Fragile economy doesn’t need fiscal ‘electioneering’

The Government should avoid pumping too much into the economy in October’s budget because the underlying economy is much more fragile than many people think, said economist Jim Power.

Fragile economy doesn’t need fiscal ‘electioneering’

By Eamon Quinn

The Government should avoid pumping too much into the economy in October’s budget because the underlying economy is much more fragile than many people think, said economist Jim Power.

In his annual economic review for Friends First, Mr Power said, in a bout of “electioneering”, Finance Minister Paschal Donohoe could be tempted to embrace “populist measures” for an economy that doesn’t need more fiscal stimulus.

The Government should instead recognise that real debt levels are significantly high, at 111%, and the bulk of the budget day package of €3.4 billion was already spoken for.

Mr Power said Irish-owned firms are losing out in relation to multinationals, and in turn, Government has become dangerously dependent on the corporate tax revenues generated by foreign-owned firms.

“We cannot ignore the fact that the top 10% of firms in Ireland account for 87% of value-added in manufacturing and 94% in services; a third of total exports are accounted for by just five firms and 39% of corporation tax is paid for by the top 10 companies.

“Any shock to these firms or sectors would reverberate throughout our economy and undermine the positive growth achieved. In this context, it is essential that policymakers do as much as possible to support the rest of the economy, particularly the indigenous companies that make such a high value-added contribution to the Irish economy,” he said.

Citing an “unacceptable” growth in house prices, he said Ireland is facing “a crisis of competitiveness”.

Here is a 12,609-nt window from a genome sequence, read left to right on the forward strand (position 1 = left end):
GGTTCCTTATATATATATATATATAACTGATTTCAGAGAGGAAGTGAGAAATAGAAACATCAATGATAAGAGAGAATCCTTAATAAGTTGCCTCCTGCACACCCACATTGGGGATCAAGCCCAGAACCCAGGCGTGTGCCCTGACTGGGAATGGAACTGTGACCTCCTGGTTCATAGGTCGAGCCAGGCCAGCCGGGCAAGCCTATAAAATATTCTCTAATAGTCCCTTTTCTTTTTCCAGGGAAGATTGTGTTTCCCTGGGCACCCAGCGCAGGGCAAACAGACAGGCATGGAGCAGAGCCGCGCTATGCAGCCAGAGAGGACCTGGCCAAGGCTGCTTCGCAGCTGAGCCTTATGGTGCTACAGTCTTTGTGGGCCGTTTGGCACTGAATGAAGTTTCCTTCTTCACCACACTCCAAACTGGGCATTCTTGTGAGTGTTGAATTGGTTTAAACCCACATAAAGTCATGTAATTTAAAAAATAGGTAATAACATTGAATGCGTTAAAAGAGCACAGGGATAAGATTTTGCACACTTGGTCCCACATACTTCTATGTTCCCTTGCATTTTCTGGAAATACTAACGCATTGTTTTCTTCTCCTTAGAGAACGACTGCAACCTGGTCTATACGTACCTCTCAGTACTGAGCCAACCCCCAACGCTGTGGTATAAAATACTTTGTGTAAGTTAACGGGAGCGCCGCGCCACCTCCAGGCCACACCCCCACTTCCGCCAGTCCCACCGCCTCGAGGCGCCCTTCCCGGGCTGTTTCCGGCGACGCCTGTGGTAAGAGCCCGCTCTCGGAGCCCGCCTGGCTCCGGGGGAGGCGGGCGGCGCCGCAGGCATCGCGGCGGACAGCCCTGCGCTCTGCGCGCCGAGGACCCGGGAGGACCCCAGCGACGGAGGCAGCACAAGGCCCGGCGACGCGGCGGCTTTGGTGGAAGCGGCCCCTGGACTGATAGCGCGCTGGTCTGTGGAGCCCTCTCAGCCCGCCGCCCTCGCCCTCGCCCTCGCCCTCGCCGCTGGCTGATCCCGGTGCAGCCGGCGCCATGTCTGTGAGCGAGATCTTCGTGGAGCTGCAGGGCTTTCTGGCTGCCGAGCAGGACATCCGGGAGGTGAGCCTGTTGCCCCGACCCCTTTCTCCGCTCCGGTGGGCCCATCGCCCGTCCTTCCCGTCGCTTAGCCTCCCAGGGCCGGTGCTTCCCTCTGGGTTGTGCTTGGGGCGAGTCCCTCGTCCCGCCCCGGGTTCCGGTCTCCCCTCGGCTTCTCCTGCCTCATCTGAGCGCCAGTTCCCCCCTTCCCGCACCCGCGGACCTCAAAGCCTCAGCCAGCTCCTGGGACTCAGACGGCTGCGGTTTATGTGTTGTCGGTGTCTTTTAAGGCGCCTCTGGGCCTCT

The Government should instead nurture business competitiveness. Nonetheless, the wider economy is showing few signs of overheating, with credit growth and consumer prices in general stable.

Consumers have resisted price increases — “the retail market is struggling to achieve value growth”, he said, and the number of jobs in the retail industry has fallen. Wage pressures will inevitably grow and labour become in short supply, applying a brake to “potential growth”.

He projects GDP will rise 5.5% this year and easily grow again, by 4.5%, in 2019. On Brexit, the economist sees the talks unfolding “in a very unfavourable, if not alarming manner and sterling is under considerable pressure”.

With the UK likely to grow at the slowest pace in Europe, “budgetary policy should be guided by these realities and not by the temptation to pander to populist pressures,” he said.

“Given Ireland’s reliance on this key export market, the risks posed by a hard Brexit are evidenced by the drop of 7.2% in exports to the UK already this year,” the economist said.

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